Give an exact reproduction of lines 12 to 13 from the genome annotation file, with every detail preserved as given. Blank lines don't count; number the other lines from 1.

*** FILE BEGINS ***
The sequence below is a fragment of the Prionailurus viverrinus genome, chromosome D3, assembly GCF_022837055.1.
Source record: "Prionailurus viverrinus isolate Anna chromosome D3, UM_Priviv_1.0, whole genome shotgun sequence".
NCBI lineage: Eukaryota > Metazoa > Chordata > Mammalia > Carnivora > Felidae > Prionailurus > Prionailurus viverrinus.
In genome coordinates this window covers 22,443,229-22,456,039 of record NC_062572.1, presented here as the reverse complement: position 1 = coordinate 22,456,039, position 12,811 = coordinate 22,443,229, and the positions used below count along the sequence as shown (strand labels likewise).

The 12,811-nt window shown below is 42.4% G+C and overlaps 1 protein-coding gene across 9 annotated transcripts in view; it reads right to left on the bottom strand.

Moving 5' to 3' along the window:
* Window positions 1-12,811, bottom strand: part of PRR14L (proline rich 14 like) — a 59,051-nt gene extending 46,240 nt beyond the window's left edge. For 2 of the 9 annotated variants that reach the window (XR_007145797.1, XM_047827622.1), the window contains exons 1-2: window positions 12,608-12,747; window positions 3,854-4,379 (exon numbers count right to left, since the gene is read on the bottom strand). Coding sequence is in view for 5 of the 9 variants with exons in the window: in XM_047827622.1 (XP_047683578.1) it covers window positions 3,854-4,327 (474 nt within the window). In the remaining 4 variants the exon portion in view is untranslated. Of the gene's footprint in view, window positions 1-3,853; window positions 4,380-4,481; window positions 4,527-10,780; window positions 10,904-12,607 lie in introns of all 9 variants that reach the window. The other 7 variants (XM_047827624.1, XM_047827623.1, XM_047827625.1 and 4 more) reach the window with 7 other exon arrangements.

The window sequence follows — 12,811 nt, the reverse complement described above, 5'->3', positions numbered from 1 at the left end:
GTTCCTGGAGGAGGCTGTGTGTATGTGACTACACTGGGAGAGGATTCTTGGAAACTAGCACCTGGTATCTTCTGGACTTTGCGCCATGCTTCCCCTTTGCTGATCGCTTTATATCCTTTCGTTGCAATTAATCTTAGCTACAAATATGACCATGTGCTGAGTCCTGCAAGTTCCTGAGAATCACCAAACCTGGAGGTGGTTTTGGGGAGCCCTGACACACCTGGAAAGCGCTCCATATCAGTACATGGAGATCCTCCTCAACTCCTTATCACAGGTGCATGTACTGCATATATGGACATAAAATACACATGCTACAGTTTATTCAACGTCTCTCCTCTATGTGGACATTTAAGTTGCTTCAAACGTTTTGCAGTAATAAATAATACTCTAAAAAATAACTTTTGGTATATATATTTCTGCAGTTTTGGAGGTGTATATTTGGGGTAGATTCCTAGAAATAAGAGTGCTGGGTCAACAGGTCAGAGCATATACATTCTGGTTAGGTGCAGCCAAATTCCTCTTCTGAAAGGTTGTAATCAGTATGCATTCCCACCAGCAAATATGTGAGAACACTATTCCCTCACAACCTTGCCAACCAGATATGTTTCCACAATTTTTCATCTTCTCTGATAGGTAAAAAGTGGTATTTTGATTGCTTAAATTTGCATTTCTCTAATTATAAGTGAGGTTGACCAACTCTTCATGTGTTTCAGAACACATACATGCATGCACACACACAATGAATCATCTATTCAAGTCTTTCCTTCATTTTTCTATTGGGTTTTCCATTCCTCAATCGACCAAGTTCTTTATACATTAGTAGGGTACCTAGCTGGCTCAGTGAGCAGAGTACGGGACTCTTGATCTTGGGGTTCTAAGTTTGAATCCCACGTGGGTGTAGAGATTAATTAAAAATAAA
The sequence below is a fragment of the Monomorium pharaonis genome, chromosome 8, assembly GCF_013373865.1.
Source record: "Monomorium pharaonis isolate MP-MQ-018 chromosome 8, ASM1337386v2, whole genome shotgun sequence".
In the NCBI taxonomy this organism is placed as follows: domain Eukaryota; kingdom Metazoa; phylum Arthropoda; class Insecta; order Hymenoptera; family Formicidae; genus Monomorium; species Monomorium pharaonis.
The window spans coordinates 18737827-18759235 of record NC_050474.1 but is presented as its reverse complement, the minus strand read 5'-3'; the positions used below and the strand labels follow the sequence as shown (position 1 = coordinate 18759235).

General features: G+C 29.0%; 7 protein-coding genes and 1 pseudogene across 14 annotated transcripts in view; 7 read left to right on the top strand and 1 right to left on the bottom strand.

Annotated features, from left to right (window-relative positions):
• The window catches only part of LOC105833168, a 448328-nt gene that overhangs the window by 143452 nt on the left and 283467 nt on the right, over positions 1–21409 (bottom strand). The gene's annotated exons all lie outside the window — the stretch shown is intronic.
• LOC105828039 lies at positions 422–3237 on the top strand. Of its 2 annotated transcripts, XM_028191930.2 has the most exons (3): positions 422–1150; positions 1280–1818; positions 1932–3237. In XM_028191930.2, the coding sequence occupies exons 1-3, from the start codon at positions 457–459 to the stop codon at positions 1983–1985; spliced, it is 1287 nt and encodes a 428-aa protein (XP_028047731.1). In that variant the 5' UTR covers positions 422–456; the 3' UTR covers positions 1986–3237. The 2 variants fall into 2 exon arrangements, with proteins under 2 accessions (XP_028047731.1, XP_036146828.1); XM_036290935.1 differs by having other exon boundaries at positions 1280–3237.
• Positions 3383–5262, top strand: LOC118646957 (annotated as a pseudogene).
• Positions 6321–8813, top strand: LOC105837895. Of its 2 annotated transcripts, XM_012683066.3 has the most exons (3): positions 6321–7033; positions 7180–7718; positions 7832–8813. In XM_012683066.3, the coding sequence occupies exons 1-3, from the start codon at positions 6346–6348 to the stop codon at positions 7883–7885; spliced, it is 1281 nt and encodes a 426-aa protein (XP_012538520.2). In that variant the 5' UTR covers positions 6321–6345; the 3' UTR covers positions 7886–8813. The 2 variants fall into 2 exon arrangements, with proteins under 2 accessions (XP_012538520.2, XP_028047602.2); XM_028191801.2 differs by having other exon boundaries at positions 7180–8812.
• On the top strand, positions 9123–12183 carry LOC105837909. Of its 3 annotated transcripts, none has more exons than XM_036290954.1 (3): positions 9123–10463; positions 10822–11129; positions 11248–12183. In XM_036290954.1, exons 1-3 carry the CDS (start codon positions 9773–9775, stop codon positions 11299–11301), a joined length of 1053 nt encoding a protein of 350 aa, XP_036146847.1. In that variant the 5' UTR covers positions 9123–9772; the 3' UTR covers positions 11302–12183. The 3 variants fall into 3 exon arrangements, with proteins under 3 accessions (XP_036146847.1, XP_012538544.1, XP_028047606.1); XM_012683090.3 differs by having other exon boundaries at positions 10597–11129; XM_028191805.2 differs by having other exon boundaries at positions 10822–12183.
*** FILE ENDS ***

In the NCBI taxonomy this organism is placed as follows: domain Eukaryota; kingdom Metazoa; phylum Arthropoda; class Insecta; order Hymenoptera; family Formicidae; genus Monomorium; species Monomorium pharaonis.
The window spans coordinates 18737827-18759235 of record NC_050474.1 but is presented as its reverse complement, the minus strand read 5'-3'; the positions used below and the strand labels follow the sequence as shown (position 1 = coordinate 18759235).